Helping Haiti

When I was 16 my grandparents took all 13 grandkids on a cruise.  We had started this tradition years before however this cruise was the one I would always remember.  And not because I wasn't drinking.  Believe me I was.  That's besides the point.  This cruise would forever gone down in history where I witnessed first hand abuse on children by authority. And it all went down in Haiti.

The cruises our family went on were always enjoyable, hitting up sparkling islands with stereotypical island personalities serving us our sex on the beach (in my case 7 & 7's).  When we got off the boat in Haiti we knew something was different.  It looked the same, umbrellas in our drinks, bikes with giant wheels in the water, and steel drums a blare, however it felt different.  My cousin and I being the rebellious ones in the family headed off the safe beach in search of something not so safe.  We found ourselves lost in the woods.  We saw what seemed like a person in the distance so we drudged forward in search of help.  We came about 500 ft away from the man and realized it was not one man.  No, it was a line of men guarding a fence with big fucking machine guns.

We turned around and ran.

We ran past the beach as fast as we could, our family calling our names.  We ran up the ramp of the cruise ship and headed directly to our favorite bar.  Seeing armed men can make one very thirsty.  After loading up we headed up to the smoking deck, parked ourselves on some chairs, and started to relax with our ocean view.

But Haiti wouldn't let us.  Haiti wanted to continue it's introduction to us, two teenagers who lived in the suburbs, two kids who never saw the devastation of the real world.  No sooner had my 7 & 7 disappeared then a boat of children rowed up to our side of the cruise ship.  My cousin and I waved and watched the young boys laugh and splash in the ocean water.  Moments later their expressions changed.  We saw fear in their eyes.  We followed their gaze and saw a police boat in the distance.  They immediately began to row towards the shore.  The police boat, having an actual engine, caught up to them quick.  A battle ensued.  One boy was thrown from the boat.  The other boys yelling back were soon left in the ocean without their oars.  The police boat left them.  Three boys under the age of 10 with no way of getting back to the island.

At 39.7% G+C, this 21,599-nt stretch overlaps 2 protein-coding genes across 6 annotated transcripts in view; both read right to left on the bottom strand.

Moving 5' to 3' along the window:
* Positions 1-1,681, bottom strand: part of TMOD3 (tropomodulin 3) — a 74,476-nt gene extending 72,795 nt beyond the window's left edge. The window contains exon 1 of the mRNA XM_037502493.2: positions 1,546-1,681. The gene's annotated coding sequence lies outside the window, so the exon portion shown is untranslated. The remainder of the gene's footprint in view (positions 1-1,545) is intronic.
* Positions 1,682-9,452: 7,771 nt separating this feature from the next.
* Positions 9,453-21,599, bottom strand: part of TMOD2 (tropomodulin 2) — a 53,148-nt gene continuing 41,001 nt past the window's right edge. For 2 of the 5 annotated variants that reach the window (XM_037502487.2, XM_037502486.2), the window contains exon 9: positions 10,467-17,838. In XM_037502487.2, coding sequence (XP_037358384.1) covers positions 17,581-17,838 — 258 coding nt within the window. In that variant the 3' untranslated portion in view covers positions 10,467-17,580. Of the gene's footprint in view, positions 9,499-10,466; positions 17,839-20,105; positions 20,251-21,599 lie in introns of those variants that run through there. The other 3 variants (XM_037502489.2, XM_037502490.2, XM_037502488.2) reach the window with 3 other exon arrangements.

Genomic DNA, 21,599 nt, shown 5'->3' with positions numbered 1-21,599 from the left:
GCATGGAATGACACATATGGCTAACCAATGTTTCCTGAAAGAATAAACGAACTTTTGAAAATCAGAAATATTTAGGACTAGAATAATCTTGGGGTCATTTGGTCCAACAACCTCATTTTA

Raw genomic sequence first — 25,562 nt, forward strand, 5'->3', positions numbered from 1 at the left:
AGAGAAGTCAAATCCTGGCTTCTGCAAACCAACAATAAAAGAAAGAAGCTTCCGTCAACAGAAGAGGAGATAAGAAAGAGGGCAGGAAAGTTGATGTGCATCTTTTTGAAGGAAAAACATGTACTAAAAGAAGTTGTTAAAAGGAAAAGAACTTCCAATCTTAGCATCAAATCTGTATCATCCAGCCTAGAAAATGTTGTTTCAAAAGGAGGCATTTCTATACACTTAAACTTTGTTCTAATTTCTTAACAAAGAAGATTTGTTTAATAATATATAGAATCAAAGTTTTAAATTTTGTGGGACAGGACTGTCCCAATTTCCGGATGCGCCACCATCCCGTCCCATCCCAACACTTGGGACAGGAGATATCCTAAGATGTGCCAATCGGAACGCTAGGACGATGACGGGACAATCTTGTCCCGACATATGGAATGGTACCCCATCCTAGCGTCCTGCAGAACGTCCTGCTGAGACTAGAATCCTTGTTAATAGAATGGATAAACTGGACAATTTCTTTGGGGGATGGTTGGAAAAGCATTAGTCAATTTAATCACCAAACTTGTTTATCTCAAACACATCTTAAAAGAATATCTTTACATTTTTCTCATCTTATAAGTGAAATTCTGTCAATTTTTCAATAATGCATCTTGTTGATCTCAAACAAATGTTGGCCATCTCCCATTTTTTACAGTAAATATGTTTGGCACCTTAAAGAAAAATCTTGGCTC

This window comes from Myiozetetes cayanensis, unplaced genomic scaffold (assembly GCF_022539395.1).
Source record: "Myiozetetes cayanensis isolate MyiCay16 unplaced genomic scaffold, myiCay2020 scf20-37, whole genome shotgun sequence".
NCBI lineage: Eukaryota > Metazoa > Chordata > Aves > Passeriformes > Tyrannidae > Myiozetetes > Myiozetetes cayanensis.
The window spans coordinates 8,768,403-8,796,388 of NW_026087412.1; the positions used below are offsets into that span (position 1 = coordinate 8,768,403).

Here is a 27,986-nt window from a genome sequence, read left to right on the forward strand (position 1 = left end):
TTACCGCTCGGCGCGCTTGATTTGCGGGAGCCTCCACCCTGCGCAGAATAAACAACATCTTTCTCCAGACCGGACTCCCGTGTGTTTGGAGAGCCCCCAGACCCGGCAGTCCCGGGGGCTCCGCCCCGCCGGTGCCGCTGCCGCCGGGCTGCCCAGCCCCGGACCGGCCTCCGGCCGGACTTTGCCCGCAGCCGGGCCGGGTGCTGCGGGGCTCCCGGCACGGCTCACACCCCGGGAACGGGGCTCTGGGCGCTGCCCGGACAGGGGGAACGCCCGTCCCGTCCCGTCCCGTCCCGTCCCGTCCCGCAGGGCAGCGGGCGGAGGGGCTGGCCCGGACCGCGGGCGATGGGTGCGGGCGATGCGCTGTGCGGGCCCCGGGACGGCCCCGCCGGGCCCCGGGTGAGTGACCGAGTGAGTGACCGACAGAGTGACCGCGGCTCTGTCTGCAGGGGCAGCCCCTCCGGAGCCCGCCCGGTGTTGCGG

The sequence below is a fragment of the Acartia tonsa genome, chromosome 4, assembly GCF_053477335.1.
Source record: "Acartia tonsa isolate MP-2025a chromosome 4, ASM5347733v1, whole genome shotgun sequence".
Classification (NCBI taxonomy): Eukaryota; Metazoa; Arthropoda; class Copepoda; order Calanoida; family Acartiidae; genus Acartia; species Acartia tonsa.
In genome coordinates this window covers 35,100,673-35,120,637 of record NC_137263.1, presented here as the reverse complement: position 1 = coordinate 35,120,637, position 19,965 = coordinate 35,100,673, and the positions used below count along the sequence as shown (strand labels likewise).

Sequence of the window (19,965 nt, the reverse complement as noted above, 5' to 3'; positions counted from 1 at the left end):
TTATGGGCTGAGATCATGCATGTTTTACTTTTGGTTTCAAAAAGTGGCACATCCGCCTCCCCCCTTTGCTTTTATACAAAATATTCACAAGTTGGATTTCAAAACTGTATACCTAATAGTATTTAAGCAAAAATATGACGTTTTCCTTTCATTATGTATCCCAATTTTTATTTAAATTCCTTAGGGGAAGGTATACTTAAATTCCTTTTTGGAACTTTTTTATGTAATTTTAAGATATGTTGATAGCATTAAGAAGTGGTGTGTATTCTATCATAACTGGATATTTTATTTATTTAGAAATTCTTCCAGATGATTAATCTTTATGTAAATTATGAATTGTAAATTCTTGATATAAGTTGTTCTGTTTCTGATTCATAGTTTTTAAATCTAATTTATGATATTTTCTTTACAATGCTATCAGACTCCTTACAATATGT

My Haitian experience changed my view forever on third world countries and authoritative abuse.  My views and beliefs would be moulded by my experience in Haiti.  An experience that I would never forget.

On Tuesday Haiti was ravaged by a 7.0 earthquake and multiple after shocks.  I watched in horror as children died on the tv screen.  When the Chef came home last night I approached him with an idea.  How could we help the Haitians?  How could we help the people of an island who have long been persecuted by an unstable and authoritative government and now were the victims of a terrible natural disaster?

This weekend at The Greenhouse Tavern we are having a Haitian Food Drive.  For every 5 non perishable items that you bring in, the restaurant will give you some FREE pomme frittes.  That's right bitches, I said free.  Some come into eat some delicious food, bring 5 non perishables for the people of Haiti and enjoy some free fritte deliciousness.

And if you can't bring in some food items this weekend then consider donating in another way.

The Red Cross has set up a text line for $10 donations. (text HAITI to 90999 & a $10 donation will be charged to your cell phone bill)

Yele Haiti Earthquake Fund has also set up a text line for $5 donations. (text YELE to 501501)

Tom's Shoes (who I adore) is giving $5 to Partners in Health for every pair of shoe bought this weekend.